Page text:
According to an article published in the Astronomical Journal, a second planet similar to Earth could exist in the outer solar system.
Its existence could revolutionize theories about the formation of the solar system. According to a number of researchers, authors of the scientific article Published in the Astronomical JournalThe existence of a ninth planet, similar in size to Earth, in the outer solar system is strongly suggested.
The space scientists’ article focuses on the Kuiper Belt, a disc-shaped region located outside the orbit of Neptune in the outer solar system, in which there are some dwarf planets, the most famous of which is Pluto.
Trans-Neptunian objects are essential for discovery
According to these researchers, this region contains many so-called trans-Neptunian objects, one of which was discovered by astronomer Michael Brown in 2003: Sedna, a red spherical object that rotates on its axis in about forty Earth days.
Sedna has long been considered a potential planet and would, according to the researchers behind the article, be evidence of the existence of a planet with a size similar to that of Earth.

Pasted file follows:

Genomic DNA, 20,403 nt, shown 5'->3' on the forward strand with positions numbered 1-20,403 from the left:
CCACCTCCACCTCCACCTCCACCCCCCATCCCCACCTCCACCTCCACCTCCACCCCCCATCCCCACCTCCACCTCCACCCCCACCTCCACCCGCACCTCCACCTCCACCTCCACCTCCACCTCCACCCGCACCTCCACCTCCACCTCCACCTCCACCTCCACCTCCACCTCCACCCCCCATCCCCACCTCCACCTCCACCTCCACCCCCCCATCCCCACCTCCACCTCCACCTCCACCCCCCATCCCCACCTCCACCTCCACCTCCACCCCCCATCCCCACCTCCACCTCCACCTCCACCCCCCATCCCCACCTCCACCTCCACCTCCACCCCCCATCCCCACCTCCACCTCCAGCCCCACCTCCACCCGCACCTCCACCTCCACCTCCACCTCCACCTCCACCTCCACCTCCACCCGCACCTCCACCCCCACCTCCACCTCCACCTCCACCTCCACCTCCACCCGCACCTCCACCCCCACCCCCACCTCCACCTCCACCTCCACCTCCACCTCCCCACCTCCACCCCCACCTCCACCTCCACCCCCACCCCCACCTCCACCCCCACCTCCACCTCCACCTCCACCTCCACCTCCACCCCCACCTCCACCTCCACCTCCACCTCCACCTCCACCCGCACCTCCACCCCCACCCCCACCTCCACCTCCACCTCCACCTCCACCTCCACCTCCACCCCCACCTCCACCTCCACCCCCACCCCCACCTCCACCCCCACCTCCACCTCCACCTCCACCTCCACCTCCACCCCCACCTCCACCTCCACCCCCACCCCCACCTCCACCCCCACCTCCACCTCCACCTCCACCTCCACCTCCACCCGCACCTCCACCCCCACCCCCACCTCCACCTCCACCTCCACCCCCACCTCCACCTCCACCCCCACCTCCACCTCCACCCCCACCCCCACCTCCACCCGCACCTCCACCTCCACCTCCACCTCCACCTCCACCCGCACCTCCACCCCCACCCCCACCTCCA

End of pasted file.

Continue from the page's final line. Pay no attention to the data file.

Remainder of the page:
The article develops this theory by showing that Sedna’s orbit, as well as the orbit of other post-Neptunian objects – some of which lie outside Neptune’s gravitational influence – would be related to the possible presence of Neptune. Land size.
Existence to be confirmed in the future
According to several simulations conducted by the research team and referred to in the article, the potential planet would be between 1.5 to 3 times larger than Earth, and would be located between 250 and 500 Earth-sun distances from the Sun. As a reminder, the distance between the Earth and the Sun is on average 149 million kilometers.
“We expect an Earth-like planet and several trans-Neptunian objects in special orbits in the outer solar system,” wrote Patrick Sofia Likoka and Takashi Ito of Kindai University and the Japanese Astronomical Observatory. They also added, “The results of the Kuiper Belt planet scenario confirm the existence of a previously undiscovered planet in the outer solar system, and also predict the existence of new populations of trans-Neptunian objects.”
According to Patrick Sofia Likawka, “The discovery of one or a few new trans-Neptunian objects could revolutionize our theories about the formation of the solar system.” But this would also have the effect of reclassifying the planets, as was the case with Pluto’s downgrade to a dwarf planet in 2006.
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